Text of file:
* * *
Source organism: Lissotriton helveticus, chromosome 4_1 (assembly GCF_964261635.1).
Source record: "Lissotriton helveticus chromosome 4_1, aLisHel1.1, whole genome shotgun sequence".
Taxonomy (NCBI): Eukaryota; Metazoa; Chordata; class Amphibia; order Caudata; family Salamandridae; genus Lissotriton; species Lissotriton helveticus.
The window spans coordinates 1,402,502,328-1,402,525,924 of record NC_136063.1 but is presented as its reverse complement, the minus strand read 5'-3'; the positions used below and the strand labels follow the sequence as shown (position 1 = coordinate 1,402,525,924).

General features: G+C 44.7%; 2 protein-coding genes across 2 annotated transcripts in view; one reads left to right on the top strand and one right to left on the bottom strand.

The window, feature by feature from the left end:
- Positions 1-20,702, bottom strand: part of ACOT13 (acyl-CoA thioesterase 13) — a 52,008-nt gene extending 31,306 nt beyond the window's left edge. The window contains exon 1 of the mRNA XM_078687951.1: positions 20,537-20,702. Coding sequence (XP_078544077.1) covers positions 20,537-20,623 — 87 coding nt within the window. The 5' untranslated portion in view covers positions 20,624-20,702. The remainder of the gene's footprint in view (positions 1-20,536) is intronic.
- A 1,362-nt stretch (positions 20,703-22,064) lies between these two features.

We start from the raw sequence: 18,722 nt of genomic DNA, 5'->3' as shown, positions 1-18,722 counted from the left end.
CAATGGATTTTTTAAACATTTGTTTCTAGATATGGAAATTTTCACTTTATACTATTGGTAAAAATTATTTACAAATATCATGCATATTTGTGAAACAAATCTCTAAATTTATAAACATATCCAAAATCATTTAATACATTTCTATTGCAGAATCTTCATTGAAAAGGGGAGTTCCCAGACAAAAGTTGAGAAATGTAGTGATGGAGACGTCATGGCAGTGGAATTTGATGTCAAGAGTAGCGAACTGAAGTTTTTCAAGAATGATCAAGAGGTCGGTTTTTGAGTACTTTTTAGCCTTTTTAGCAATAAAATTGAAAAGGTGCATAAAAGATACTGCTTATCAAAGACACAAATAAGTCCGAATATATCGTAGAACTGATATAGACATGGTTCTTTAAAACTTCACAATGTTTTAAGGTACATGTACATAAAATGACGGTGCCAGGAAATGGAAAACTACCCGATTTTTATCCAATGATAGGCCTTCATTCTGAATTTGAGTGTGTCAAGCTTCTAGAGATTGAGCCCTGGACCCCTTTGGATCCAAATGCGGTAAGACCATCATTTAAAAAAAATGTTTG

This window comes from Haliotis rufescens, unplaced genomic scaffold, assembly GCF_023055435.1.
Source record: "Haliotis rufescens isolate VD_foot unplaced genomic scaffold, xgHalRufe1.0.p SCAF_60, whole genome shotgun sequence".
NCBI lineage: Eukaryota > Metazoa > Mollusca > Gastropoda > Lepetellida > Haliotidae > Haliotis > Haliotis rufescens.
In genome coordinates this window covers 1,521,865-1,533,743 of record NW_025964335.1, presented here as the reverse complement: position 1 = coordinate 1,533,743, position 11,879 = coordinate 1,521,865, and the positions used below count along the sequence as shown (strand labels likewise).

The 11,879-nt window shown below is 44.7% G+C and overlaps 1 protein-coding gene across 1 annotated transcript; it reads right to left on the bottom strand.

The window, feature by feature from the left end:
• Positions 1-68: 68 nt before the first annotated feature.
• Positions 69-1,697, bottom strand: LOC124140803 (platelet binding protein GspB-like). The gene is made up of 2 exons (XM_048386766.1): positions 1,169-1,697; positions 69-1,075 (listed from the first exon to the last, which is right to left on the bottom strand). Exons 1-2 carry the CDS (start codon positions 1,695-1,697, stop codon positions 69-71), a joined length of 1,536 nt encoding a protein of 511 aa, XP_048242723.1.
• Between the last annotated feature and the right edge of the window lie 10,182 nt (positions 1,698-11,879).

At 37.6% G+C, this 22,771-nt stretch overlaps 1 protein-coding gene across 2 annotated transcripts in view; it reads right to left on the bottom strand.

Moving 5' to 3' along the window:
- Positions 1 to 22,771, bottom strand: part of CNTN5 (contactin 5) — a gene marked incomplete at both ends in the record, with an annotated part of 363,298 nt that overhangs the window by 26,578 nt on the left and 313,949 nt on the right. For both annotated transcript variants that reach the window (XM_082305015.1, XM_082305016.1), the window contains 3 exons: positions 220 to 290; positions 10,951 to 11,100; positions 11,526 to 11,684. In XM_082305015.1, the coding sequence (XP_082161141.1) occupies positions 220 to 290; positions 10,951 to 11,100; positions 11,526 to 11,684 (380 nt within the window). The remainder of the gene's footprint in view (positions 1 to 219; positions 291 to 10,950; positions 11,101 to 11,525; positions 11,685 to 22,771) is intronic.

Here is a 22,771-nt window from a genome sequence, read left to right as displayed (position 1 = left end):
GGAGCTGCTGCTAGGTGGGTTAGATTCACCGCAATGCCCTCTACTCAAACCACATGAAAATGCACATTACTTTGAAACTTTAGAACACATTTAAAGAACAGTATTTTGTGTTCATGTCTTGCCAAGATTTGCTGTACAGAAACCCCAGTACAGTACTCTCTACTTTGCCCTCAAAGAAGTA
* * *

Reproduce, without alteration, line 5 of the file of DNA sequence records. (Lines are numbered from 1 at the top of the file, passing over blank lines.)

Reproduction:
General features: G+C 44.7%; 2 protein-coding genes across 2 annotated transcripts in view; one reads left to right on the top strand and one right to left on the bottom strand.